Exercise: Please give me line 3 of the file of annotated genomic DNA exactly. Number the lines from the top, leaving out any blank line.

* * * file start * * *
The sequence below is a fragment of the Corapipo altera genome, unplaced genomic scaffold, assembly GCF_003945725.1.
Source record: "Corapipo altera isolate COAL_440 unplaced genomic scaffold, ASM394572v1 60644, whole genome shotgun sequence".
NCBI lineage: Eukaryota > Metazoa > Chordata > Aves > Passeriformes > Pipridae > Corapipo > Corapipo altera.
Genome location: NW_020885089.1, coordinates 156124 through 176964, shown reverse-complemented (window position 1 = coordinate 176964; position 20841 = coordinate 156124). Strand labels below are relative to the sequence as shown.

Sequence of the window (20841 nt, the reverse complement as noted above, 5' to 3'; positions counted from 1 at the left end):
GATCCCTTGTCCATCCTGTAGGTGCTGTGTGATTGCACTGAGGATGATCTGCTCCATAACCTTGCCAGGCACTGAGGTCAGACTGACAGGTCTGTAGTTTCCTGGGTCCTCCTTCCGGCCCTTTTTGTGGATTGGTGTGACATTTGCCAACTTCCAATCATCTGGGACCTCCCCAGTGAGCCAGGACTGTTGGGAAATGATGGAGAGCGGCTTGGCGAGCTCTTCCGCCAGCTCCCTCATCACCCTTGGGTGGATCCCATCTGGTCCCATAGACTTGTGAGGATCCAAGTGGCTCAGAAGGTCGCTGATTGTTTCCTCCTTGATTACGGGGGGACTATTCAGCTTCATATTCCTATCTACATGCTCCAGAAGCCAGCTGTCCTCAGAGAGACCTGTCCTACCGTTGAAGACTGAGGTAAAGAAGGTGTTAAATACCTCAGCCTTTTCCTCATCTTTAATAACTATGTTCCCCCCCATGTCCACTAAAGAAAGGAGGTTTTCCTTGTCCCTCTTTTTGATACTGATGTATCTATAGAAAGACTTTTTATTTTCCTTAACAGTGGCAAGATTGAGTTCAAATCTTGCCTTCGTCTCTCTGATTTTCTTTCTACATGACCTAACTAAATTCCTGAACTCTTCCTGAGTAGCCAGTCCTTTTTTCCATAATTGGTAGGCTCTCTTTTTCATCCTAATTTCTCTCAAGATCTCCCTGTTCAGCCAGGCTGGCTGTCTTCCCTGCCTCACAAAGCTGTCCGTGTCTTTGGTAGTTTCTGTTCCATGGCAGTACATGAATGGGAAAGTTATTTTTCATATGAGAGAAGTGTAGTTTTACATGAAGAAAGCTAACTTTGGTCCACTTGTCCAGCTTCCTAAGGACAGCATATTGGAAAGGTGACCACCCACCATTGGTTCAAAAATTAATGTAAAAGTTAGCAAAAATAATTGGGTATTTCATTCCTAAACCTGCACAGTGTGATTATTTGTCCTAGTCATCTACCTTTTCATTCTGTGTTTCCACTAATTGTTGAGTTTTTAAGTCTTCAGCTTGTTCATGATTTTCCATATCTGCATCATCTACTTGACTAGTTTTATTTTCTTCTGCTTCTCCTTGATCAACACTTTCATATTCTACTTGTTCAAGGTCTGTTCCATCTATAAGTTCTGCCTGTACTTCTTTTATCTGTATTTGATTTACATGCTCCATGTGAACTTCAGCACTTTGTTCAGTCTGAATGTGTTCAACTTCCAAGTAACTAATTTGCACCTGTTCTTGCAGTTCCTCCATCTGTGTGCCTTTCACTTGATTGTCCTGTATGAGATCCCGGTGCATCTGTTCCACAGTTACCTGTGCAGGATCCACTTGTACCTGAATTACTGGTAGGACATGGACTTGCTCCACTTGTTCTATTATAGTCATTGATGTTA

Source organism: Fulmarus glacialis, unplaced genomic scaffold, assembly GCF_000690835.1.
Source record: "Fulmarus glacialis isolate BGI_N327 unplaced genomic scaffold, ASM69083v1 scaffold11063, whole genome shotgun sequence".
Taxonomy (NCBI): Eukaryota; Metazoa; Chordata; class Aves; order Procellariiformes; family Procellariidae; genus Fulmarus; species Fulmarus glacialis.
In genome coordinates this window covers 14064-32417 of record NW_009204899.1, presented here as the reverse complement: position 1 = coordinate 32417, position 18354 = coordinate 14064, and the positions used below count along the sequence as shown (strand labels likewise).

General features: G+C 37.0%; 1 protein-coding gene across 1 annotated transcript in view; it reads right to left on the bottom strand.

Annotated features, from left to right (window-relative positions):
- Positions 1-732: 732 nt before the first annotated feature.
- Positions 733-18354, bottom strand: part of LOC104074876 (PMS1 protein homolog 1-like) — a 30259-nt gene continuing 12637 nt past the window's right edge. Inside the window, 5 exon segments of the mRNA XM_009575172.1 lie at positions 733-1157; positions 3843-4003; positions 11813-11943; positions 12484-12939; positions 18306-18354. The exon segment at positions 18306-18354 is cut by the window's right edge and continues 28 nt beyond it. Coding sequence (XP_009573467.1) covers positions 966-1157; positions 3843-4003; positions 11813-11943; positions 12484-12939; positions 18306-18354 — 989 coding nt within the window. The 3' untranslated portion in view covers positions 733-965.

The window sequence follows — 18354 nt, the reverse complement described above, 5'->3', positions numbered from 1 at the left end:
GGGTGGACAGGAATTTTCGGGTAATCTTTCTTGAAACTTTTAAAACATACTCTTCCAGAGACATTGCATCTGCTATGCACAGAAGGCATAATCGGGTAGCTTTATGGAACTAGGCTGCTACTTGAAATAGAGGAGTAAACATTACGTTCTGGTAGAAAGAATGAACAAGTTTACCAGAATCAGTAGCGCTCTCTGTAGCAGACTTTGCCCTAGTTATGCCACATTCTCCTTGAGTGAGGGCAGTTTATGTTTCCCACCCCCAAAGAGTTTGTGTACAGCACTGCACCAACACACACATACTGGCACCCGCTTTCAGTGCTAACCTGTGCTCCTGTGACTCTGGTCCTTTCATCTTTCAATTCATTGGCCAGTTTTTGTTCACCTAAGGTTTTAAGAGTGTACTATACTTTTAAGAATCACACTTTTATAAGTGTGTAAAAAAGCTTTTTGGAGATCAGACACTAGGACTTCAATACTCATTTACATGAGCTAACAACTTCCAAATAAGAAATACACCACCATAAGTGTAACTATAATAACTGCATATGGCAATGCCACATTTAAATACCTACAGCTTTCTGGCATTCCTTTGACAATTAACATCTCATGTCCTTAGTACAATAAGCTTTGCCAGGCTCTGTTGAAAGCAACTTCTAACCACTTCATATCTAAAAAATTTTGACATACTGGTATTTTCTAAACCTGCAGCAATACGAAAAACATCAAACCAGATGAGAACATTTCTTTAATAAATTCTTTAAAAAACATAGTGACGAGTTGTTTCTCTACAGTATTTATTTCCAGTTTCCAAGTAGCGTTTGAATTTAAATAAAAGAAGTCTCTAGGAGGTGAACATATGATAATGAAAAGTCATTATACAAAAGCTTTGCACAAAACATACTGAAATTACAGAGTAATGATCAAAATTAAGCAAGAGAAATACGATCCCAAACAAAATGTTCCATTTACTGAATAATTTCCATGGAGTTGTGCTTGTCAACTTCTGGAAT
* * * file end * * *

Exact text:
NCBI lineage: Eukaryota > Metazoa > Chordata > Aves > Passeriformes > Pipridae > Corapipo > Corapipo altera.